“What should I major in?”
Like many people, this was a question I agonized over during my junior and senior years of college.
I was torn between getting a psychology degree, which seemed practical but a bit boring, or a writing degree, which was exciting but perhaps not the most logical.
In case you can’t tell, I chose the latter—hence me writing this article right now. And I’m happy I did, but if I had a time machine, I’d go back and tell myself to slow down.
Choosing your major is an important decision, and it’s not something you should rush into.
That being said, you don’t want to be overcome by analysis paralysis, unable to decide what to major in until you’ve missed application deadlines.
An important decision, but not a permanent one
In the moment, choosing a major can feel like you’re setting yourself on an unalterable path. But that’s simply not the case.
Many people change their majors even after they get to college; some people even change schools, and they’re still successful at what they do.
And now more than ever, people change careers later in life to pursue something completely different than what they majored in in college.
So, if you choose a major and find out you don’t like it, don’t fret—there will be new pathways to choose from later on.
@workingstudentlife A lot of people feel like theyll be behind if they switch, but would you rather be a little behind and do something youre interested in or just graduate on time but hate it #workingstudent #studentlife #collegemajors ♬ Backyard Boy – Claire Rosinkranz
If you’re feeling a bit stuck as you think about what to study in college, here are 9 questions you can ask to help you make this important choice.
1. How much money will I need to be happy?
They say money can’t buy happiness, but that’s not exactly right. If you want to live a happy life, you need to have enough money to support yourself and do the things that bring you joy.
Different people have different financial needs in life. So to figure out how much you need, you’ll need to ask questions like:
- What kind of home do I want to live in in the future?
- What kind of place (city, rural, suburbs) do I want to live in?
- Do I want to raise a family in the future?
- How much do I want to travel as I grow older?
- How important is it for me to have new material objects?
It can be hard to picture a life that feels so far away. But considering these questions should help you determine whether you’ll need a lot of expendable income in the future or if you can go after a degree that may not yield as big of paychecks.
One of the best ways to get a grip on how much you’ll need in the future is to build a budget. Even if your parents are covering some of your expenses, it’s a good idea to figure out how much you’re likely to spend month to month when you’re on your own and how much you’ll need in income to cover that.
We have an excellent guide to budgeting for college students and a free budget template you can use to start examining your current and future financial needs:
As you get a better picture of your current financial situation, try forecasting it into the future. You should anticipate that things will be more expensive than you project—that’s a better method than underestimating and coming up short later on.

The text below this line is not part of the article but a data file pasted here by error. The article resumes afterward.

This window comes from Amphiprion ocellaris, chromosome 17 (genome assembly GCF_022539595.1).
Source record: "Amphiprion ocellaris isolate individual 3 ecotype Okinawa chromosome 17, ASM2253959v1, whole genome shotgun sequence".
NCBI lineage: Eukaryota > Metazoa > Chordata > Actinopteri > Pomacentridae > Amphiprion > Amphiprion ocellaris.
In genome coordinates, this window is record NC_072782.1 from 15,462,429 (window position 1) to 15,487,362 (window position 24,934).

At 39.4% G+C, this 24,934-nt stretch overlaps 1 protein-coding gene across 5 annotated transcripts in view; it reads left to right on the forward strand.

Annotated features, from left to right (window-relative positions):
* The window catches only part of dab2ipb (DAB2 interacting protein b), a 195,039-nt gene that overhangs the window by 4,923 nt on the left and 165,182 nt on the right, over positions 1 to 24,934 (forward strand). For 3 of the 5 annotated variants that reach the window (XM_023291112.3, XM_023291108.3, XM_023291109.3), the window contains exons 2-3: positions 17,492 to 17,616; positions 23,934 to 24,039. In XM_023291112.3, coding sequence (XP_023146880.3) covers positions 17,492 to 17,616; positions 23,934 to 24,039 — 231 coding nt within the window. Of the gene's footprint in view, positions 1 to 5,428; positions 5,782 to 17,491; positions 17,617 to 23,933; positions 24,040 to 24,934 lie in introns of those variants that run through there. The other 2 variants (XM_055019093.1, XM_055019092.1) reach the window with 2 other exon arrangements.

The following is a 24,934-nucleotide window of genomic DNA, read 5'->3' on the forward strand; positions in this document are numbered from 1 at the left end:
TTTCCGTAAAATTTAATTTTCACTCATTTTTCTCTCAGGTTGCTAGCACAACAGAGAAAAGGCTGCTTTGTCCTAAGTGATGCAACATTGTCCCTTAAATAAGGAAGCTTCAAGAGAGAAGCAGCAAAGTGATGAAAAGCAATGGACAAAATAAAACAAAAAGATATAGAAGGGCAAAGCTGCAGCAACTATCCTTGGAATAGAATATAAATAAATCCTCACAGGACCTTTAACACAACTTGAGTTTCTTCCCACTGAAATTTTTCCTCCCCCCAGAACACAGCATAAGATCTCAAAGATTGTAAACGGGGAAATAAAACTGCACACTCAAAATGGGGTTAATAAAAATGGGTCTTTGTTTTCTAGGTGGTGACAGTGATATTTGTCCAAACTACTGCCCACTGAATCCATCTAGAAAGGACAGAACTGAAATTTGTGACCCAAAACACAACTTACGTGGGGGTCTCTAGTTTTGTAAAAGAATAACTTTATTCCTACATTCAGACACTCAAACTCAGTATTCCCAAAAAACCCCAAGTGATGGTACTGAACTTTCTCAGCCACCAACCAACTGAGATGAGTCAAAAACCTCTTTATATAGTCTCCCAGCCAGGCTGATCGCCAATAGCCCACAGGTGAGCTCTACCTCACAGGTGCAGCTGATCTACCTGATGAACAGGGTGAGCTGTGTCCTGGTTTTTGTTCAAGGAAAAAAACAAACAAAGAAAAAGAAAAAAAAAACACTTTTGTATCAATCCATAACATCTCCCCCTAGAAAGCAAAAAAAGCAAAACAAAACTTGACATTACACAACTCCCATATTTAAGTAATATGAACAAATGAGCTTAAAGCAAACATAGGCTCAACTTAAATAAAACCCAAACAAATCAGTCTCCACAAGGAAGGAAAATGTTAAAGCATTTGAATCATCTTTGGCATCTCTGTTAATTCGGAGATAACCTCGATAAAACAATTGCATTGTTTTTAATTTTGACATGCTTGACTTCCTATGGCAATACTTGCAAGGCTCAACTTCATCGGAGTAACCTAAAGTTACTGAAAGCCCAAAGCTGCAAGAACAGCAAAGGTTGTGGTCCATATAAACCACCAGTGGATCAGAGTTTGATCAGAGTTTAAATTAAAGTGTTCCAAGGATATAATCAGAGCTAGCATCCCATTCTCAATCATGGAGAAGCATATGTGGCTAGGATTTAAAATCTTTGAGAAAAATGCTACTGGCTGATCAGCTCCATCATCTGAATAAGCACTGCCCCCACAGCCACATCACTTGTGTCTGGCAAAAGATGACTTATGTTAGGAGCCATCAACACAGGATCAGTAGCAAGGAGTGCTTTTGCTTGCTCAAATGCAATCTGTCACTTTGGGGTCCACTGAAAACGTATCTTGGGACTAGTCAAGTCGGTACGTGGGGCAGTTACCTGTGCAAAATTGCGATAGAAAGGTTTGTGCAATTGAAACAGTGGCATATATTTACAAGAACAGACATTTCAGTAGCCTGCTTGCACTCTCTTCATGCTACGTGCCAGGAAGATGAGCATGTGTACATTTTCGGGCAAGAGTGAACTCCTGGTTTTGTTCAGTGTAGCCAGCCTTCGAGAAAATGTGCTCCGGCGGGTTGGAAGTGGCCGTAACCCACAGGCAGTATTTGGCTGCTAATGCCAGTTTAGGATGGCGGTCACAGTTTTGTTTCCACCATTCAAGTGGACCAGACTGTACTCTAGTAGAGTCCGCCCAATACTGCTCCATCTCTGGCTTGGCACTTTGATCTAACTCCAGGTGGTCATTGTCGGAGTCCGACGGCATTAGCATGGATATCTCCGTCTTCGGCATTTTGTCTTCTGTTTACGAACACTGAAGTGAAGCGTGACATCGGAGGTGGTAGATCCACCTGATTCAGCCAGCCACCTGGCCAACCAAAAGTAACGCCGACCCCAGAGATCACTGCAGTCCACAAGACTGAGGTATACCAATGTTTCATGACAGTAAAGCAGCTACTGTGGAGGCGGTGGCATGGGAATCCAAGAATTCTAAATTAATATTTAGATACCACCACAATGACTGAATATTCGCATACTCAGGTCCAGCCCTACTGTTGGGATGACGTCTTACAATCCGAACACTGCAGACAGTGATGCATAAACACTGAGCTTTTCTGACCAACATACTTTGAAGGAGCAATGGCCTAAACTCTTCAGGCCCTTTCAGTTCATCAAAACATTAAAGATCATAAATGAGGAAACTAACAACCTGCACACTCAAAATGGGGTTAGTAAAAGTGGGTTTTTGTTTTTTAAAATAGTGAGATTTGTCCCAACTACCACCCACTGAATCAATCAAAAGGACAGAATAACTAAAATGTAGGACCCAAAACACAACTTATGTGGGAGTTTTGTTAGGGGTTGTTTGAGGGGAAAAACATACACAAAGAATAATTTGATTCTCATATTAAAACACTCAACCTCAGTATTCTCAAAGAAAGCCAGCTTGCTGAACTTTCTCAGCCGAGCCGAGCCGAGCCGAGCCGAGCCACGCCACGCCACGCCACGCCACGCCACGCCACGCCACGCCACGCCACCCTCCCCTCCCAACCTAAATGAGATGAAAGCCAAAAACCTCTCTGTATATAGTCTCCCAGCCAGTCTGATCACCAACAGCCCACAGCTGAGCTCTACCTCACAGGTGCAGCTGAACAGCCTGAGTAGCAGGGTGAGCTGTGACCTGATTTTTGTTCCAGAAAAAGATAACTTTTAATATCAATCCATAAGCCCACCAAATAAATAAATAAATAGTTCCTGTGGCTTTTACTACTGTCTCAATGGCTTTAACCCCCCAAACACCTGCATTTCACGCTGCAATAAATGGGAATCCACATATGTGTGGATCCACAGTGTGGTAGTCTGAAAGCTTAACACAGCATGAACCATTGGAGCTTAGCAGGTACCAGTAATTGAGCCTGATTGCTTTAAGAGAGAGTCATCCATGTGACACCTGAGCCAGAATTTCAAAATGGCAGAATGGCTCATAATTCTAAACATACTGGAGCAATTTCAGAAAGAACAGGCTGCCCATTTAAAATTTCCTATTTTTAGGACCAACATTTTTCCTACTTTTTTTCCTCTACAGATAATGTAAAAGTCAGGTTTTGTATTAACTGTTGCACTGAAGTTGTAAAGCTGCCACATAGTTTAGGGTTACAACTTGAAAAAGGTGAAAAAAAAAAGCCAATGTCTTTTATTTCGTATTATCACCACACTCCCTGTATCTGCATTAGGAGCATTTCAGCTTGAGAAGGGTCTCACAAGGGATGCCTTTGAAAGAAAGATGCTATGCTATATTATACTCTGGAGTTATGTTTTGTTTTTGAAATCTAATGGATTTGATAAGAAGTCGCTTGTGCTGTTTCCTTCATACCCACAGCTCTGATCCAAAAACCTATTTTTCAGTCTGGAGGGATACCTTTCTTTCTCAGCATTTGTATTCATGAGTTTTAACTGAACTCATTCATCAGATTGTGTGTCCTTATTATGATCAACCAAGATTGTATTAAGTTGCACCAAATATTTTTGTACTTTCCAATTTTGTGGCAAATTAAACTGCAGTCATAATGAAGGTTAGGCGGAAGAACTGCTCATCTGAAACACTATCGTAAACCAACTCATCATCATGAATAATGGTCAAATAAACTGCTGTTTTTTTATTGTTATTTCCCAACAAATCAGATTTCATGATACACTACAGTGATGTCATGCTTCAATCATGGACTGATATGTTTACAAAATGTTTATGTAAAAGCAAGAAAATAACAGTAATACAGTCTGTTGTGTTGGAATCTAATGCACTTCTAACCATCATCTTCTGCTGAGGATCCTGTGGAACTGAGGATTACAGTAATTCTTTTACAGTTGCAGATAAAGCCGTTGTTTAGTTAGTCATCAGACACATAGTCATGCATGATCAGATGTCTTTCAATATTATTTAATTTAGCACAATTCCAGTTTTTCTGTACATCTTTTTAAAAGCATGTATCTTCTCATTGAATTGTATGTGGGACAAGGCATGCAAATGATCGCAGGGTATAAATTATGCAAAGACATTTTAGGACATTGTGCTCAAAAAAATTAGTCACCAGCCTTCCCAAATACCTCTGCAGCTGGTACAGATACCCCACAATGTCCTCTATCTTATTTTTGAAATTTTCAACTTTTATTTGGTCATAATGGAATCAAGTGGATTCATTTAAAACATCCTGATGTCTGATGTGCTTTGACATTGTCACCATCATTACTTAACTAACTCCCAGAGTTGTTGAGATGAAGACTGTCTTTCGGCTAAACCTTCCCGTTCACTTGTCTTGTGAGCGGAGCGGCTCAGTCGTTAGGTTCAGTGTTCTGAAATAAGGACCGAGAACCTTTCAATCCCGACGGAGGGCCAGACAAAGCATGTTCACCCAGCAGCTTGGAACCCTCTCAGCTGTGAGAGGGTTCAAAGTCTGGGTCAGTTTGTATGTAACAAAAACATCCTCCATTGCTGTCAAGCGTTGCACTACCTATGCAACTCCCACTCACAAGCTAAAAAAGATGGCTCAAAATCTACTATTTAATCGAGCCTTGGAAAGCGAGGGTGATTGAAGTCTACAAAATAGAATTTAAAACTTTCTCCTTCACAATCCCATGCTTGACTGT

Once you have a rough figure of how much you’ll need, research the average salaries for the different majors.
2. How long do I want to be in school?
As a freshman in college, I was so thrilled to be there—I couldn’t wait to go to class, meet new people, and live the campus life.
Flash-forward to my senior year, and I was happily living off campus, dreaded going in for class, and couldn’t wait to graduate.
I have other friends, however, who loved school so much that they became career academics. And still, other friends dropped out or graduated early to get it over with faster.
Where do you fit on this spectrum? It’s impossible to know for sure but consider how long you may want to be in the academic world.
Do you want it over and done with so you can graduate and get a job? Then go for a major you can finish in two to four years.
If you enjoy time in the classroom, you may want to choose a path that requires a postgraduate degree.
If you aren’t sure how long your degree will take, a quick Google search should give you some good metrics. Try something like “Average time it takes to earn a degree in ________.”
3. How comfortable am I paying loans for an extended time?
Here are some harsh numbers from the Education Data Initiative:
Average debt for students with a bachelor’s degree: $34,800
Average debt for students with a graduate degree: $90,170
Those numbers may be hard to grasp, especially if you’ve lived debt-free most of your life. Think of it this way. If it wasn’t spent on loans, $34,800 could buy you a new Macbook every year for nearly 30 years. For the average debt from a graduate degree, you could buy two Teslas.
I took out a significant amount in loans for college—just about midway between those two averages above.
I’m now 36 and have one more year of paying my loans. I’ve been giving about $500 a month since I graduated in 2008. I often think about what I could have done with that money. Would I already own a home? Would I have more set aside for retirement?
How I wish I could go back in time and stop myself from taking out all those loans. But, alas, I didn’t think it through. So I encourage you to follow these steps before you make a decision:
- Research the average cost of your degree at a few different institutions you’re considering.
- Reach out to the financial aid offices at the schools you’re applying to, and inquire about grants and scholarships that could reduce that cost.